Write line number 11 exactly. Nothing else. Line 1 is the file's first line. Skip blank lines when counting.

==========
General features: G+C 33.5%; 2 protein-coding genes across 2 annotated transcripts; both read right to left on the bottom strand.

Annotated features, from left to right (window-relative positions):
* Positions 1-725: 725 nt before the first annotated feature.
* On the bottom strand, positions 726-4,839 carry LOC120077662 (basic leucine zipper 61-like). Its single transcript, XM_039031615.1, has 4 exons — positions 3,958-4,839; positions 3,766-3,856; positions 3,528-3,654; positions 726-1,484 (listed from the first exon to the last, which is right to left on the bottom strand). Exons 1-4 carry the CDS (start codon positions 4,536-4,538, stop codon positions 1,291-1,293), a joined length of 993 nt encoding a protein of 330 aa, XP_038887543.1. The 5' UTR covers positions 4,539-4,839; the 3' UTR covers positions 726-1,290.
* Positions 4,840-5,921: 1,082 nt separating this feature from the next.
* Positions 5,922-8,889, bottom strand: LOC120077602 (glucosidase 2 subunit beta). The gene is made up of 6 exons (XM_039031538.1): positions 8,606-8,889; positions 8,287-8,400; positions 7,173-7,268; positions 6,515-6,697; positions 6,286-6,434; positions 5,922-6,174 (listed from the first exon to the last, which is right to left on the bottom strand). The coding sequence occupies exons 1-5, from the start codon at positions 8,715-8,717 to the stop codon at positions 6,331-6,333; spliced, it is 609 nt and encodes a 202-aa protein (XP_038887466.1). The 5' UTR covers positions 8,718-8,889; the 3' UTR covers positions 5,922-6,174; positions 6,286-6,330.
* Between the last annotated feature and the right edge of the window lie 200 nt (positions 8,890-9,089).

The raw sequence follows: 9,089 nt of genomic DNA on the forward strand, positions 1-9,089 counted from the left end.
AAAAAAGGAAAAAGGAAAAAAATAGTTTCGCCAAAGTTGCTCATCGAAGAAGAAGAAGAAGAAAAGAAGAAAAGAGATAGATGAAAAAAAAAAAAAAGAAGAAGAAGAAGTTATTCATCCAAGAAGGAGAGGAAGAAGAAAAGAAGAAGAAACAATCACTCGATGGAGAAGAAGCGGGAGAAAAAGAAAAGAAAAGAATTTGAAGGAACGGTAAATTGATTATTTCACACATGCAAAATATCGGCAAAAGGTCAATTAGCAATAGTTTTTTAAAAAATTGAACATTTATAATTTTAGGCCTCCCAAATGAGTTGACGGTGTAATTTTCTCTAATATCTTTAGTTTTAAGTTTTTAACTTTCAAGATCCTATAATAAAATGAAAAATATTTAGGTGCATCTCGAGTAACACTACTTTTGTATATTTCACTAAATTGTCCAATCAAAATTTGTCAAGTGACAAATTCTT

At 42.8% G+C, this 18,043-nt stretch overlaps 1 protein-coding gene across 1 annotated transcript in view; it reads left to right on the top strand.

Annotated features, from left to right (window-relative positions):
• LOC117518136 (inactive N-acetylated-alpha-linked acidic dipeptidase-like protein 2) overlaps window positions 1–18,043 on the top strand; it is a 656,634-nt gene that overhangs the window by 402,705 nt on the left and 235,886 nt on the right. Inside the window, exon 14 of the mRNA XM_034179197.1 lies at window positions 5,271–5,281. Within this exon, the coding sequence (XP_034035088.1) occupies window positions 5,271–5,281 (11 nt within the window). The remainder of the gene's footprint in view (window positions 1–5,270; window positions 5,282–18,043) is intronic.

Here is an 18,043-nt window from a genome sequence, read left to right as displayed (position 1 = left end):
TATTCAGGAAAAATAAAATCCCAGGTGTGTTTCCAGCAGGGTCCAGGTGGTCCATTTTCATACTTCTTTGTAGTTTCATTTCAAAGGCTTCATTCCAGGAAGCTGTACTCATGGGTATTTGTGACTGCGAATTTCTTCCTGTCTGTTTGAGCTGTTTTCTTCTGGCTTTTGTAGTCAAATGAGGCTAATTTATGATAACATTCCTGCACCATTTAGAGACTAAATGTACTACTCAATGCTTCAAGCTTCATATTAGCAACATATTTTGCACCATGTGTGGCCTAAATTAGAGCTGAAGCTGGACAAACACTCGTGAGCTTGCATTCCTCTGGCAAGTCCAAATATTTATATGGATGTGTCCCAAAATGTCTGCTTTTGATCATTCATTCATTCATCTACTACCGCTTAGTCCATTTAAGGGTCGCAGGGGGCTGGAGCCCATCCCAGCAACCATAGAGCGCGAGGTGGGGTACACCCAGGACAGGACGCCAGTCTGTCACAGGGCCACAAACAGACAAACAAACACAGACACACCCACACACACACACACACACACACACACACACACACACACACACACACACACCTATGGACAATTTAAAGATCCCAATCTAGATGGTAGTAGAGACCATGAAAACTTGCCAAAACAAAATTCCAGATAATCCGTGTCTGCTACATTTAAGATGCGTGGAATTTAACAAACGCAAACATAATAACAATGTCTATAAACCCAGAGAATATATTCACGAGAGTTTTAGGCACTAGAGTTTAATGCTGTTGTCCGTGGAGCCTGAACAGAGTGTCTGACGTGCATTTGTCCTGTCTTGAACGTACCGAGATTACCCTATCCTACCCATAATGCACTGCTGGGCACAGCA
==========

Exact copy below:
Annotated features, from left to right (window-relative positions):